Labour accuses Theresa May of 'humiliating' Queen with Donald Trump state visit
Labour has accused Theresa May of âhumiliatingâ the Queen by inviting Donald Trump on a state visit, branding the President a âdangerâ.
The party's shadow foreign secretary Emily Thornberry said she did not want Mr Trump to come to the UK and criticised the Prime Minister for âprematurelyâ extending an invitation to him.
To the surprise of many, Mrs May invited Mr Trump on an official state visit after he had been in office just days â" a decision that was met with outrage and protests across the UK.
Speaking on the BBCâs Andrew Marr show, Ms Thornberry said the President is a "dang er" and a "racist" and said she did not want him in Britain.
"I don't want him to come to the country,â she said. âI don't think that he should have been given an invitation in the way that he was. That it was wrong for Theresa May to so prematurely give him a state visit.
"I think that it embarrasses the Queen. I think that it is humiliation for her. I think it is wrong to have brought her into this in this way.
"It is very difficult once an invitation for a state visit has been made to withdraw it. Only the Queen can withdraw it and I don't want to put her in that embarrassing positio n.â
Ms Thornberry was scathing about the US president following reports he had branded Haiti and some African states "sh**hole" countries.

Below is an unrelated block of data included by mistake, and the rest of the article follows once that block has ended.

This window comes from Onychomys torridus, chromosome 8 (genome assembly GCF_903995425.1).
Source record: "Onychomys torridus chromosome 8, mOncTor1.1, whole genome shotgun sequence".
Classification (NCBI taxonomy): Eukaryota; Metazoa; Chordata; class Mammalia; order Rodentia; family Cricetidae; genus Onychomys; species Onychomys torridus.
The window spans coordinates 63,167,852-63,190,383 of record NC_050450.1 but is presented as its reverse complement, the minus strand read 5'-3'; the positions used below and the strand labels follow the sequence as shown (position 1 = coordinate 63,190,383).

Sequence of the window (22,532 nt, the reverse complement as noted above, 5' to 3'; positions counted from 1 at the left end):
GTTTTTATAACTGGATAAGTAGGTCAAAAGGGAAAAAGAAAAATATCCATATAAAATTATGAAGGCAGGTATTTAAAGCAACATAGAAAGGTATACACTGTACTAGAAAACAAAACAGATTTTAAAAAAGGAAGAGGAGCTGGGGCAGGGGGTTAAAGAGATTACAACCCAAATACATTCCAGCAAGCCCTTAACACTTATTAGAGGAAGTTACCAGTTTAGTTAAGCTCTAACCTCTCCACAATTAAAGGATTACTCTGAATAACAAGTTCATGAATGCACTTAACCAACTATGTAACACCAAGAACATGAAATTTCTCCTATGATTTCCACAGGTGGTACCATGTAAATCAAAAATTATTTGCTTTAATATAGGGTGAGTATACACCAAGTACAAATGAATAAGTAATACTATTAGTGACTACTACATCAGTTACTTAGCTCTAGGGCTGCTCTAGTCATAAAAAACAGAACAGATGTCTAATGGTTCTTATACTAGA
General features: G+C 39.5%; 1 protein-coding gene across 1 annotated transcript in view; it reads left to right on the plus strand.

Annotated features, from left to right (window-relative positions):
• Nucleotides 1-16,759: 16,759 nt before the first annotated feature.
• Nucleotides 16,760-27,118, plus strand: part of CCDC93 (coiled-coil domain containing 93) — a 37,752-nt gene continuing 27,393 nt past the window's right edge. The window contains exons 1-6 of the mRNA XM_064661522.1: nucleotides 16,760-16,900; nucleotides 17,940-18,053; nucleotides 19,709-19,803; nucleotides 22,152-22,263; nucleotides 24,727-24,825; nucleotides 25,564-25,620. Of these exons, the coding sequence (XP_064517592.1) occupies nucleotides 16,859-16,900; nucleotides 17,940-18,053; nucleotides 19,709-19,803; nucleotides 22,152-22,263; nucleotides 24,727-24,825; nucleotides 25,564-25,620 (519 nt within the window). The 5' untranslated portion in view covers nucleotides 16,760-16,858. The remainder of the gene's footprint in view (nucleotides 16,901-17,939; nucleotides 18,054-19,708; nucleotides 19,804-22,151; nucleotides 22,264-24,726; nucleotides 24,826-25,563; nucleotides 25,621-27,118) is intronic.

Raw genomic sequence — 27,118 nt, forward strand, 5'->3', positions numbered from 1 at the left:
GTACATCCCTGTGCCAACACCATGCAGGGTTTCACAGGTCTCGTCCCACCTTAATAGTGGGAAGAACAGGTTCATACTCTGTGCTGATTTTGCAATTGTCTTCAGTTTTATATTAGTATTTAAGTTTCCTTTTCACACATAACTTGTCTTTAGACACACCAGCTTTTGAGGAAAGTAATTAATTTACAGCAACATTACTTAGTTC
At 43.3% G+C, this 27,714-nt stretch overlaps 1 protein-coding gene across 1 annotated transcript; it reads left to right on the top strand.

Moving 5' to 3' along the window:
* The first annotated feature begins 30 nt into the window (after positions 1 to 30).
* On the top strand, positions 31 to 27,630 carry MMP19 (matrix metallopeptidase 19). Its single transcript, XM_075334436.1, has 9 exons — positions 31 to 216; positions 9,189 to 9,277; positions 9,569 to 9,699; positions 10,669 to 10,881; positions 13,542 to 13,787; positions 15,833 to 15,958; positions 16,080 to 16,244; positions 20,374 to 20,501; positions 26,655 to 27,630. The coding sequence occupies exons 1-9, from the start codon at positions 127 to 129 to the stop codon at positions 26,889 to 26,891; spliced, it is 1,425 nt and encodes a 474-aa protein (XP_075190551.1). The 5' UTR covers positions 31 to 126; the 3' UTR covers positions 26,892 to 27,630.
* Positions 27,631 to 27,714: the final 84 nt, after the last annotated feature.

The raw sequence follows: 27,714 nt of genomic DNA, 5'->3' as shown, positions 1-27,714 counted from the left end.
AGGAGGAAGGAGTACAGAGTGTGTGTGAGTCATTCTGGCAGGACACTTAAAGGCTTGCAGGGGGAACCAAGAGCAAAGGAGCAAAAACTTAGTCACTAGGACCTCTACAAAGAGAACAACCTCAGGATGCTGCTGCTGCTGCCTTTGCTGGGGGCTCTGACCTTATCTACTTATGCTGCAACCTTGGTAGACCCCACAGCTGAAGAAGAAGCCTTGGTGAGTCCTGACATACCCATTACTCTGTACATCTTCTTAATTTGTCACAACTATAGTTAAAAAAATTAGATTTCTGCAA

"He is an asteroid of awfulness that has fallen on this world. I think that he is a danger and I think that he is a racist."
This week President Trump said he was cancelling a proposed visit to open the new US embassy in London, saying the new embassy was a "bad deal".
However, reports have suggested he called off his trip because he felt he had "not b een shown enough love" by the British Government.
"What kind of visit did he think he was going to get?â Ms Thornberry said. âDid he think he was going to visit in a gold coach?
"Well, you know, Londoners are not terribly impressed with him. Surprise, surprise, and neither, frankly, are the British."
After Mr Trump called off the trip, the Mayor of London, Sadiq Khan, spoke out to say that Mr Trump had âgot the messageâ that Londoners did not want him.
His comments were criticised by Foreign Secretary Boris Johnson who said the Mayor risked jeopardising the so-called âspecial relationshipâ between the UK and the US.
On Sunday, Labour leader Jeremy Corbyn also waded into the row and argued that the US is not Britain's most important relationship with another country.
He said the UK had to maintain many important relationships around the world and hit out at the "endless offensive remarks" by Donald Trump about women, minorities and different faiths.
Mr Corbyn, appearing on ITV's Peston On Sunday, said: âThe US one is obviously culturally and economically significant and important.
"Also the trading relationships we have around the world with obviously the EU, but also with India and China and the rest of the world are very important [â¦] our relationship with international institutions such as the United Nations is very important .
"The biggest disappointment of Donald Trump is, apart from his endless offensive remarks about women, about minorities and about different faiths, is his failure to support international institutions like the United Nations and like Unesco."
Mr Corbyn did acknowledge that having a relationship with and influence over the US was important "because it is such a huge military and economic power around the world" but added: âI'm not sure that anyone has succeeded in defining the âspecial relationshipâ.âSource: Google News